Injuries are a common consequence of sports and recreational activity. The optimal management of symptoms is a crucial element of sports injury management. Acupressure has previously been shown to effectively decrease symptoms of musculoskeletal injury, thus may be considered a potentially useful intervention in the management of sport-related injuries. Therefore, this study was conducted to examine the effectiveness of acupressure in decreasing pain and anxiety in acutely injured athletes.
A prospective 3-arm randomized placebo-controlled trial.
A sports injury clinic, Dunedin, New Zealand.
Seventy-nine athletes who sustained a sport-related musculoskeletal injury on the day.
Three minutes of either acupressure, sham acupressure, or no acupressure.
The primary outcomes of pain and anxiety intensity were measured before and immediately after the intervention on a 100-mm visual analog scale (VAS). Pain and anxiety relief, satisfaction with treatment, willingness to repeat a similar treatment, and belief in the effect of acupressure were secondary outcomes measured on Likert scales after the intervention.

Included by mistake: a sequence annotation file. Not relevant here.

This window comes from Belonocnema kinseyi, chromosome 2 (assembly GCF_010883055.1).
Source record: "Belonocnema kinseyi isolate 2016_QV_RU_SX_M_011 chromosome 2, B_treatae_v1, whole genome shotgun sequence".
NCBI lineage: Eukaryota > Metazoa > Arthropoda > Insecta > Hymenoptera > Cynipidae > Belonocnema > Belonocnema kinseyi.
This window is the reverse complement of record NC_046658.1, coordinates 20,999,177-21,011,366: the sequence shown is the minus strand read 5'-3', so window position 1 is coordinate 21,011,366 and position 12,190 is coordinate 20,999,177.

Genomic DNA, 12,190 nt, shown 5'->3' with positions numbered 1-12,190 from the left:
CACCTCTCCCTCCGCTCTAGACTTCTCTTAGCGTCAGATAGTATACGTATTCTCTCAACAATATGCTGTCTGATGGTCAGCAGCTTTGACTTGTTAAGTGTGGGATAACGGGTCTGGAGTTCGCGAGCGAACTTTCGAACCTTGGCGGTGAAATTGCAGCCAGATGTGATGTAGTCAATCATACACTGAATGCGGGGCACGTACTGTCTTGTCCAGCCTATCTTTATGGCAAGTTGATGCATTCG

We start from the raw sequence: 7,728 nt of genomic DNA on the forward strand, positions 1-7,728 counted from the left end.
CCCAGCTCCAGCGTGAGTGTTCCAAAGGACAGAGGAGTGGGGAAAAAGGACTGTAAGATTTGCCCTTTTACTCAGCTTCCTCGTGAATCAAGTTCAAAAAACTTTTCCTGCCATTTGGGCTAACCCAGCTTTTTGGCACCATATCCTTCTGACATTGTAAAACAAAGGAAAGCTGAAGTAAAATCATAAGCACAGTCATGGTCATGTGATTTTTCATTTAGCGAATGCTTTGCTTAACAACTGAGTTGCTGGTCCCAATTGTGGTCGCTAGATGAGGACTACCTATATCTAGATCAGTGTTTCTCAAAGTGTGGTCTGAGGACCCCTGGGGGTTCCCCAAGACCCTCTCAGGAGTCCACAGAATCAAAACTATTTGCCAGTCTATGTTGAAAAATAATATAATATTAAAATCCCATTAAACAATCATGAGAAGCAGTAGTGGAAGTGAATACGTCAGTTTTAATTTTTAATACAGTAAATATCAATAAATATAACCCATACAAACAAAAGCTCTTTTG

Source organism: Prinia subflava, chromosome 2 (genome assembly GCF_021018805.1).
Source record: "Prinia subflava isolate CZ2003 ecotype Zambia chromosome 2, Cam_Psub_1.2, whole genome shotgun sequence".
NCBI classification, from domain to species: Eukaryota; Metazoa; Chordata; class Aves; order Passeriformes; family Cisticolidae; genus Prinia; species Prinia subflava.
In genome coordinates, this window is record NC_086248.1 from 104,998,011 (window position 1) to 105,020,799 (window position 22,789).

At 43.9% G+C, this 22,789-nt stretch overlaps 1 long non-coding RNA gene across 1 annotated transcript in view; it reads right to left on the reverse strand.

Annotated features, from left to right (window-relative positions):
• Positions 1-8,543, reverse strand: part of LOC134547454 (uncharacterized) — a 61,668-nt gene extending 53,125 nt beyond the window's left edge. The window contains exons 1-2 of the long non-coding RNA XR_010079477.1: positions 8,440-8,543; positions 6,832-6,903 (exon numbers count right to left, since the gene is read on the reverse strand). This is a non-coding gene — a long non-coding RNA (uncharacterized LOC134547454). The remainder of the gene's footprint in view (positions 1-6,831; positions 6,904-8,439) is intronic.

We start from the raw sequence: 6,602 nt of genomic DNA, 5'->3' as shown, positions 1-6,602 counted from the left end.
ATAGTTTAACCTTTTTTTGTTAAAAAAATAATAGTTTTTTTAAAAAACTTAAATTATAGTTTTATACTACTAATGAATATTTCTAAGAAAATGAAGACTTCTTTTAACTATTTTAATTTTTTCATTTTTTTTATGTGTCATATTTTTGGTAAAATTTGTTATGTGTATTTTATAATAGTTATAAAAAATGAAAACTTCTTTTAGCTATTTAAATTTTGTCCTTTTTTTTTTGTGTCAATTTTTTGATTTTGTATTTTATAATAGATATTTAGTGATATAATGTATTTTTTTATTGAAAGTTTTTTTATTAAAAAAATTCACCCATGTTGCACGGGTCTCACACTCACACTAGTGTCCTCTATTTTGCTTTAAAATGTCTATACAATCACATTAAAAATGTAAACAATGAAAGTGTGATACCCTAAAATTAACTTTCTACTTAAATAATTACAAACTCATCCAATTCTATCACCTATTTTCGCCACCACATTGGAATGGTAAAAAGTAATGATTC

The acupressure group reported 11 mm less pain (95% CI: 5-17) on average than the sham acupressure group, and 9 mm less (95% CI: 3-16) than the control group as a result of the intervention (P < 0.05). There was no difference between groups in: anxiety levels, or in any of the secondary outcome measures.
Three minutes of acupressure was effective in decreasing pain intensity in athletes who sustained an acute musculoskeletal sports injury when measured on the VAS, but did not change anxiety levels.
*Centre for Health, Activity, and Rehabilitation Research, School of Physiotherapy, University of Otago, Dunedin, New Zealand;
†School of Human, Health and Social Sciences, Central Queensland University, Bundaberg, Australia; and
‡Department of Preventive and Social Medicine, University of Otago, Dunedin, New Zealand.
Corresponding Author: Aleksandra K. Mącznik, PhD, PT, Centre for Health, Activity, and Rehabilitation Research, School of Physiotherapy, University of Otago, Room 110, 325 Great King St, Dunedin 9054, New Zealand (email@example.com).
The authors report no conflicts of interest.
Received November 18, 2015
Accepted June 15, 2016